After a few years in hiding, the Dead To Rights series has crept back onto the scene in the form of this reboot. Originally released for the Xbox and the PS2 in 2002, the game introduced volatile cop Jack Slate and his K-9 partner, Shadow (Shadow Dancer, anyone?). The original told the story of Jack’s quest to avenge his murdered father, and this new retelling sticks to this plotline and sprinkles it with some current generation tech.
With a story that’s about as original as a yearly FIFA update, there’s not really much to dwell on here, and thankfully, this isn’t the kind of game that really needs a deep, involving plot. It’s a third-person hybrid beat ‘em up/shooter, with a helping of canine adventuring thrown in.
As in the original games in the series, the prime character here is Jack, and he possesses a host of brutal combat moves and combos, including the usual flurries of punches, guard breaking power moves and throws. Using the simple combo system you can quickly attack multiple foes, and after landing a successful string of hits, you can execute a violent finishing move.
Hand to hand combat is fast and fluid enough, and also emphasises the use of the game’s counter-attacking mechanic. By pressing block at the right time (just before an enemy attacks) you can counter their blows and hit them hard. This becomes an ever more important skill to master as the levels tick by, and is especially useful against the various bosses.
It’s not all hand to hand combat, though, and Retribution also has a heavy focus on ranged combat. Jack can make use of various weapons such as pistols, shotguns, rifles and rocket launchers. This combat is also fitted with a paint-by-numbers cover system, which every game seems to include in this post-Gears Of War market. Jack can stick to walls and other places of cover, and return fire by popping up and shooting, and he can also blind fire and run from cover to cover quickly.
Gunplay is all about one thing, though: the headshot. If you’re going to get anywhere in this game you’re going to need to master taking foes out in one shot, and this is the best way to go about it.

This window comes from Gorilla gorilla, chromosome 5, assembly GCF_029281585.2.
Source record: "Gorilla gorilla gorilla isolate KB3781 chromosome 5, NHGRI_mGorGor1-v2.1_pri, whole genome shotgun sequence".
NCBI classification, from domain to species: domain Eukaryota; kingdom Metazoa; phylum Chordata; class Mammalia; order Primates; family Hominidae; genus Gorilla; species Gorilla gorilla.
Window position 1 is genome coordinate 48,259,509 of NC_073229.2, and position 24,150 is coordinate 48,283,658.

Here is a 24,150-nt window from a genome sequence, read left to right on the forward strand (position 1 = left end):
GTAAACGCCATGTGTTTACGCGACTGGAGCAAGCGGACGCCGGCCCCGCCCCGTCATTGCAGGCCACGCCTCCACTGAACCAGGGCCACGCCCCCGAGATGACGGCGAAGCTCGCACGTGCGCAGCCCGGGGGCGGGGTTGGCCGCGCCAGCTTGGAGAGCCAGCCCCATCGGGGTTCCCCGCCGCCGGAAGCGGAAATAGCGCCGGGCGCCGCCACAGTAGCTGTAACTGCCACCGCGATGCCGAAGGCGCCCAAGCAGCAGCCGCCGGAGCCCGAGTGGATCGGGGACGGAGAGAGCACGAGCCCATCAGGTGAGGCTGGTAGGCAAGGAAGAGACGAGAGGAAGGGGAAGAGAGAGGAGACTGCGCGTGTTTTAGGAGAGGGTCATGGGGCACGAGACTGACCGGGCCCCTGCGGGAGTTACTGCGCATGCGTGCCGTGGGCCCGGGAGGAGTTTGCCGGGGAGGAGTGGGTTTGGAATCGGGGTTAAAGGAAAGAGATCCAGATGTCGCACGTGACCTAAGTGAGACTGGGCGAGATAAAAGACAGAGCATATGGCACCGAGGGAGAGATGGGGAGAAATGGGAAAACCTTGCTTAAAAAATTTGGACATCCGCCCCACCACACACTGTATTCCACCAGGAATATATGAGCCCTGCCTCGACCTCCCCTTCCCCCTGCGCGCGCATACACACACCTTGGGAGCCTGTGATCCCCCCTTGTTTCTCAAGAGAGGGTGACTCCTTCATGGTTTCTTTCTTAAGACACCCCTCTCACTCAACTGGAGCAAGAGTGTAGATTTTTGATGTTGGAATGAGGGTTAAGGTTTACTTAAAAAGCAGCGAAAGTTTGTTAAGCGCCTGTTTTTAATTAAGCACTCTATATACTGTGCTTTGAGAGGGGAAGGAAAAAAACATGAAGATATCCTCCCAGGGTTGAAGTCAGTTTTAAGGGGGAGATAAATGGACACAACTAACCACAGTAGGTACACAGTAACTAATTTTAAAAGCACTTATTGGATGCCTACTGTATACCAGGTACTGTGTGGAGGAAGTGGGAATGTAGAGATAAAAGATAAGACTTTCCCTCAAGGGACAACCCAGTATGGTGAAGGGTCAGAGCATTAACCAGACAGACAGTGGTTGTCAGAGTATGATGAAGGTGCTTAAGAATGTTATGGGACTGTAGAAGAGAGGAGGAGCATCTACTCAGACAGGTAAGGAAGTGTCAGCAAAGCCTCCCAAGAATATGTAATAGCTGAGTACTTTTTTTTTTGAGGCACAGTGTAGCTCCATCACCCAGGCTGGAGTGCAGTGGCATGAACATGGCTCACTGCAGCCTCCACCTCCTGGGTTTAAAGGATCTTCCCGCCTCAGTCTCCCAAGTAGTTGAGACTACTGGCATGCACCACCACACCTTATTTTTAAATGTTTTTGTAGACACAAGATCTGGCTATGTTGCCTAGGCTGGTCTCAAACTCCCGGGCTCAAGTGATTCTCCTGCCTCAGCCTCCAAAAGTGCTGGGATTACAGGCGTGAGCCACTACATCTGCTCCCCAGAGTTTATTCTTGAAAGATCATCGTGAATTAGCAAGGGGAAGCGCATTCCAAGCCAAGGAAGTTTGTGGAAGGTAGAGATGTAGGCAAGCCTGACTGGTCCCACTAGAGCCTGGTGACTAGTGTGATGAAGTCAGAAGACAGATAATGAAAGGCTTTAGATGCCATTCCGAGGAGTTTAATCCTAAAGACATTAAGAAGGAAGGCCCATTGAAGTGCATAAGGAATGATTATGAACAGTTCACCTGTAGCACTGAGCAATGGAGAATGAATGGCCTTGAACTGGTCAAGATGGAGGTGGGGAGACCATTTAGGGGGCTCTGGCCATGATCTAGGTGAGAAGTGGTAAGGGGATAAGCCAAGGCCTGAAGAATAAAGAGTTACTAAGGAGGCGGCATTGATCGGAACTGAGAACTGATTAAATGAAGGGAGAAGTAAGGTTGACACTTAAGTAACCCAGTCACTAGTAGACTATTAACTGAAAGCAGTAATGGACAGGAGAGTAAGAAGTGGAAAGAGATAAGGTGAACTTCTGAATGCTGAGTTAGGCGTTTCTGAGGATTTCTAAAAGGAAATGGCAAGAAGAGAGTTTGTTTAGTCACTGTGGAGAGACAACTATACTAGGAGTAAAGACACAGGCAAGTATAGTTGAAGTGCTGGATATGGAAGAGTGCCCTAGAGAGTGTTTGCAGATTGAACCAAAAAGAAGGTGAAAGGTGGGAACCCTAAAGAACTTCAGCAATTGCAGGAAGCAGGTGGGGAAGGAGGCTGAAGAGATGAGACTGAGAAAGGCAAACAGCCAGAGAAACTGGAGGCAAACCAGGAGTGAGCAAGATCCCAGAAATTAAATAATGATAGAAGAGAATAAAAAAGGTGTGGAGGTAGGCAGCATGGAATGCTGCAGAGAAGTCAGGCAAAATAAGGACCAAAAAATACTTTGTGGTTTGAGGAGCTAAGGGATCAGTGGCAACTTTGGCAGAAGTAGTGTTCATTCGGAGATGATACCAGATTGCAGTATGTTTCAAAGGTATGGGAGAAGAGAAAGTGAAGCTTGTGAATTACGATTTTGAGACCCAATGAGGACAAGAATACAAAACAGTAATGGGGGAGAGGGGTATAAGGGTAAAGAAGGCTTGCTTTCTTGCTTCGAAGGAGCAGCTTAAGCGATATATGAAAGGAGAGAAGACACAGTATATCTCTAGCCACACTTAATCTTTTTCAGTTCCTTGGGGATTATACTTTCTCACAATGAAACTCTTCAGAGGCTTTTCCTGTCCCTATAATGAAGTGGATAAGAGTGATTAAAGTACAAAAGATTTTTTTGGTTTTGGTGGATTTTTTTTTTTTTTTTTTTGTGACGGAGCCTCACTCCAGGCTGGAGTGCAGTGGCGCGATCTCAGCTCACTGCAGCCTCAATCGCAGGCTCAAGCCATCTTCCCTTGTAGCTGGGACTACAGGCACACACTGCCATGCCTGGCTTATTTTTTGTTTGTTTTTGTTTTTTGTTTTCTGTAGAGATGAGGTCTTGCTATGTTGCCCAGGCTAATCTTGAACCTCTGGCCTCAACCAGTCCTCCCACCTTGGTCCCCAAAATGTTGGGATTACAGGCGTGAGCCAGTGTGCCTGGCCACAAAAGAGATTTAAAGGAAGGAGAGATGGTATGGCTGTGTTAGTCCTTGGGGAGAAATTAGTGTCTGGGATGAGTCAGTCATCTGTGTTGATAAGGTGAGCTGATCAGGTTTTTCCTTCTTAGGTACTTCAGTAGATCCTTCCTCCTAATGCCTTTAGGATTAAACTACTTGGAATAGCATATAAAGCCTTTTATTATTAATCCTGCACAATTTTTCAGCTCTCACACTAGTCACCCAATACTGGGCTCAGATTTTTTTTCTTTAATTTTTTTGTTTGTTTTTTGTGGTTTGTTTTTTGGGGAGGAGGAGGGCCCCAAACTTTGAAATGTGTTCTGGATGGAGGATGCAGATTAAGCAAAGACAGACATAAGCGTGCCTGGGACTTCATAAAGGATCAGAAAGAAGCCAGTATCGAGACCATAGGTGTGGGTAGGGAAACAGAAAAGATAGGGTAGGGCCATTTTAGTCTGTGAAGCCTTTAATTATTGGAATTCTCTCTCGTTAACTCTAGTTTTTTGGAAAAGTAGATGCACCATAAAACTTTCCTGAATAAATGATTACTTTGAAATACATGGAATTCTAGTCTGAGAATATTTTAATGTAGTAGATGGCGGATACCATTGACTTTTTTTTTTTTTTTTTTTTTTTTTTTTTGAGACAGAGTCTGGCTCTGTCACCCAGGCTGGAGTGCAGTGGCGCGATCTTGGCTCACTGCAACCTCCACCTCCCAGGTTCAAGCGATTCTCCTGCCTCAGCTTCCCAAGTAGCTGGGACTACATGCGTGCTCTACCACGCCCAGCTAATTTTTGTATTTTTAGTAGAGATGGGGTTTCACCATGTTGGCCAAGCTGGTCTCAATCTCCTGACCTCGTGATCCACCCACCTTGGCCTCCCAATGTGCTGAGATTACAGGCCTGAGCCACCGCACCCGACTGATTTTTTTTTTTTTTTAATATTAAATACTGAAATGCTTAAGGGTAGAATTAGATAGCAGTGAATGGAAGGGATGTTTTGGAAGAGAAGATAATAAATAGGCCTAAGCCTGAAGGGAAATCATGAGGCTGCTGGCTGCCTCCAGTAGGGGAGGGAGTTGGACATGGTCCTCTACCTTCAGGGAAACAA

Another reason to go for the headshot is the Focus system. A remnant of the original games’ attempt to recreate the now truly dated and trite Matrix-themed bullet time, this mode slows everything down so you have more time to aim for kill shots, or to use hand to hand counters and so on. To use this you need Focus energy, which is gained by performing certain acts, including brutal finishers and headshots.
Of course, one of the series’ most unique features lies with Shadow, Jack’s large attack dog. Retribution once again brings back this bloodthirsty doggie, and it’s probably one of the game’s real highlights, if a flawed one.
Shadow is implemented in two ways. For the most part he’ll fight alongside Jack. In this state, you can issue simple orders to Shadow, including wait and attack, and he’ll also occasionally retrieve weapons and ammo for you too.
The other Shadow mode puts you in full control of the mutt, and switches gameplay from all out action to a stealthy affair, which occurs, for example, in situations when Jack can’t gain entry into an area and needs keys.
Now, don’t groan too loudly, this isn’t all that bad, and isn’t simply a shoehorned in stealth mechanic. As Shadow you’re not exactly armoured, and so you have to be even more careful not to take shots to the face. Using his canine senses, which basically means you can see through walls, you have to sneak around, perform silent kills, drag dead bodies out of sight, and generally be as quiet as possible. If you’re found, you’d better run and hide, or you’ll be eating Pedigree Chum in puppy heaven.
These stealth areas work quite well, and although they’re no Splinter Cell, they break up the unrelenting combat, and help to keep the game varied and fresh as you plough through the dingy locales of Grant City.